Defense contractors pour money into congressional races

John T. Bennett, national security and foreign policy correspondent for U.S. News & World Report, says that U.S. defense contractors are ignoring the presidential race and pouring millions into Congressional campaigns.

The five biggest American arms manufacturers have donated a combined $7.1 million into the presidential and congressional races so far, according to data analyzed by U.S. News & World Report. But $6.8 million of that amount has gone to congressional candidates, with $4.2 million donated to GOP Capitol Hill hopefuls thus far.

Why? Remember sequestration? The looming fiscal cliff? Remember a year ago when Congress and the administration agreed to automatic spending cuts and tax increases as part of the debt ceiling debate? As things stand now, some $500 billion will be trimmed from defense spending beginning January 2013.

The “big five” are worried and Congress controls their fate. So they have jumped into action. Bennett reports:

We say: Charlottesville reveals the weeping wound of racism. What do we, the American Catholic faith community, do next? Read the editorial.

GOP House Armed Services Committee Chairman, California Republican Rep. Howard "Buck" McKeon, has led the charge on Capitol Hill, vociferously and passionately warning about what he says would be the disastrous effect on national security the new cuts would bring.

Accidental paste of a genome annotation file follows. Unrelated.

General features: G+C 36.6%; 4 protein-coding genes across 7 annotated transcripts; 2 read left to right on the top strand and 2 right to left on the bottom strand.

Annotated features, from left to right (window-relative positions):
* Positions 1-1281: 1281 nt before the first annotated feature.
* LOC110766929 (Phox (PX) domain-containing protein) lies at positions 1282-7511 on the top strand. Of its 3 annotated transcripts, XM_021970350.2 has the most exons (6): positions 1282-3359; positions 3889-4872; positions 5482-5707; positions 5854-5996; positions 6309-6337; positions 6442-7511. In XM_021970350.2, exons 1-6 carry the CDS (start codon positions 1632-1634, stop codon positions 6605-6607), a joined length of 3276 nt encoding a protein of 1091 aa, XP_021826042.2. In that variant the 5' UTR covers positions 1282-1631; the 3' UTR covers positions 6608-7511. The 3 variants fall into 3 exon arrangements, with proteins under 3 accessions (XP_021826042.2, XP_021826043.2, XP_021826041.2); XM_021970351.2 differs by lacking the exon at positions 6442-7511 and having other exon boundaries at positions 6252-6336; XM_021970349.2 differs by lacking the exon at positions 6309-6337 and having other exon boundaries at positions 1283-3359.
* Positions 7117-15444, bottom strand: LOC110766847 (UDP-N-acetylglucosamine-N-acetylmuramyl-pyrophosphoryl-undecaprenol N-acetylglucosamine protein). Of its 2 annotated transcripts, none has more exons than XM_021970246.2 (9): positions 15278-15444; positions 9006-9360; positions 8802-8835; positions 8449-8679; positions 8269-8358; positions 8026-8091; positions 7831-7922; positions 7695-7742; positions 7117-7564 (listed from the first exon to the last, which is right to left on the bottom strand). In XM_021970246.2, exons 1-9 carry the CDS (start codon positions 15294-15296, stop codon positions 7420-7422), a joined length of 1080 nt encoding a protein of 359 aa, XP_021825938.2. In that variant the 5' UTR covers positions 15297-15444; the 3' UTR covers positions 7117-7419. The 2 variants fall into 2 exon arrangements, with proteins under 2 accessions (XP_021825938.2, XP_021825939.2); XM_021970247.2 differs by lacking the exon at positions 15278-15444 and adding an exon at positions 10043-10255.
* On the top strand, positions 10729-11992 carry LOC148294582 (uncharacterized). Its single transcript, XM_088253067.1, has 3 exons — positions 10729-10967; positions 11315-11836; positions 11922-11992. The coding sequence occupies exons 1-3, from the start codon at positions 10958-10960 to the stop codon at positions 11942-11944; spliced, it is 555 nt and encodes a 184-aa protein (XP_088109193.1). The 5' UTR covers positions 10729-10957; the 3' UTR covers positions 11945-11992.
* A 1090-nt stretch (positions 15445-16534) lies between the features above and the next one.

The top arms manufacturers have responded by filling McKeon's campaign coffers. Lockheed Martin has contributed $64,250 to McKeon, with Northrop Grumman donating $50,500 and Boeing giving $31,750, according to the Center for Responsive Politics.

Read the full report: Defense Firms Ignore Presidential Fight, Pour Millions Into Congressional Races

One last thought.

Because of campaign contribution reporting requirements, we know how much money "the big five" give to the presidential and congressional candidates. What we don't know -- and this is the footnote that will have to be attached to each and every election financing story -- is how much these corporations and their CEOs have given to super-PACs. Thanks Citizens United.

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